A Skatepark Grows in Jordan

New documentary by Springfield native looks at how skateboarding brings people together in the Middle East 

Skateboarding has changed a lot since I was trying to land kickflips and running away from security guards in junior high school. The scene is a lot more welcoming today than it was in the early 2000s when other skaters were always trying to out “posers.” 

Now streaming on Amazon, Springfield-born and raised Jesse Locke’s documentary 7 Hills captures a unique skateboarding scene in Amman, Jordan, and how that subculture is reinventing space in the city as well as offering refugees relief. 

Locke tells Eugene Weekly that back in 2017, while he was filming a documentary in Palestine, he heard about Mohammed Zakaria and his 7Hills Skatepark. He immediately knew he had to make a movie about it. 

He crowdfunded the project, and in 2018 he traveled to Amman, Jordan, to shoot the documentary. 

Locke says he knew when talking with the co-founder of the skatepark that Zakaria would be one of the sole speakers of the film, informing the viewer about the importance of skateboarding for youth. 

“He’s telling the tale of what 7Hills represents, what it means to the kids there and what it means philosophically for people to have fun in a land torn with wars and people fleeing their homes,” he says. 

Jordan is home to nearly a million officially recognized refugees, many of whom are from Syria. In the documentary, Zakaria offers insight into skateboarding in Jordan. Skateboarding is a way for some to be free of the refugee category and be just a skateboarder — or have fun with friends in a clean, safe place.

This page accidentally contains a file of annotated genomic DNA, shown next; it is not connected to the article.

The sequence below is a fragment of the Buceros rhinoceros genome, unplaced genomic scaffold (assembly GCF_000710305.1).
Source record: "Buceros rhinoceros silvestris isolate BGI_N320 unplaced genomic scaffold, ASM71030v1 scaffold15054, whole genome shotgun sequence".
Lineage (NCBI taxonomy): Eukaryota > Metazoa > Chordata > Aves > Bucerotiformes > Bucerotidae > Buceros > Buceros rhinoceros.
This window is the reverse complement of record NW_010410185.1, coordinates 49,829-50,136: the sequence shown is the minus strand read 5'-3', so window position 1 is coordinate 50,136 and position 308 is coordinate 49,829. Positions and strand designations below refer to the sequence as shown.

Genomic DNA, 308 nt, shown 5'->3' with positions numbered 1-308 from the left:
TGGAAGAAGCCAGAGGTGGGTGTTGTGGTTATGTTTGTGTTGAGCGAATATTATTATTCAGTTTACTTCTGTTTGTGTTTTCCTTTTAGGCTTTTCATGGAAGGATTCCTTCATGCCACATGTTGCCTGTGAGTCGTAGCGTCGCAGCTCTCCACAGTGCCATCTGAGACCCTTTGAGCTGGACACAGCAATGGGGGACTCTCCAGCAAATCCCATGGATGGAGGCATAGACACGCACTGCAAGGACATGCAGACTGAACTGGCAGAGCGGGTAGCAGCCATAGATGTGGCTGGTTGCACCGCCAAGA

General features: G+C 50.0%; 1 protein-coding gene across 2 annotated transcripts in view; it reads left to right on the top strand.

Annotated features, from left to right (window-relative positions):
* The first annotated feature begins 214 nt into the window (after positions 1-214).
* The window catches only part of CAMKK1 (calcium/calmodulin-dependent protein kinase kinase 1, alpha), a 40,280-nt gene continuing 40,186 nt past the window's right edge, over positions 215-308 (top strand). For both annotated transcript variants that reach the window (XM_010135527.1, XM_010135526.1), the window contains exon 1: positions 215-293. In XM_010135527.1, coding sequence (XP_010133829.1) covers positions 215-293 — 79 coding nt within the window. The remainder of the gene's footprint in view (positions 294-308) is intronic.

While in Jordan, Locke says he wanted to get deeper into what it’s like to be skating at the park as a refugee. But what he found was that the skatepark is a place for people to have fun. 

He says when he was making the film, the idea of refuge didn’t really resonate. “When I got home and started editing and saw their faces, that really resonates now with me,” he says of the joy skaters found there. “What an amazing thing. Out of all this pain to find happiness, that’s profound.” 

And what Locke presents in his film isn’t the typical picture of a refugee. Instead, it’s kids with beaming smiles or laughing as they bomb down a slope at the skatepark. 

“It was mind blowing in how they were so loveable and still have a smile on their face,” he says. 

The 7Hills Skatepark has special times for girls, and Jordanian boys also help teach skateboarding, which helps break some of the cultural barriers associated with cross-gender communication. The group that runs the skatepark also buses in refugees from the Zarqa Camp, the oldest Palestinian camp in the country. 

The documentary, which was supposed to have a premiere at Broadway Metro, is more than a cultural snapshot. It also excels in the idiom of skate videos and can share shelf space with other movies like the skate company Birdhouse’s The End and Spike Jones’ Fully Flared. 

What Locke captures when he’s out with skateboarders is different from the typical skate video where skateboarders reinvent the banal suburban environment. There aren’t groundbreaking tricks; instead the scenery makes the film stand out — scenes of skaters pulling off tricks in front of mosques, the 2nd-century-built Roman Theater and even a Burger King.  

The skaters in Locke’s documentary may be from the other side of the world, in a country vastly different from the U.S., but the skaters are just the same. He says hanging out all day with skateboarders moving to different skate spots throughout the city with no goals or expectations was contrary to what he’s used to: being regimented and goal-oriented. 

In other words, skateboarders are all the same, no matter which borders they live within. Then again, that’s the point of the film. Whether it’s ollieing down a flight of stairs, playing a game of SKATE or just learning how to skateboard, all skaters (and people) are more similar than they think. And thank god we can stop the poser inquisition.

7 Hills is available to stream on Amazon Prime; $2.99 to rent, free for members.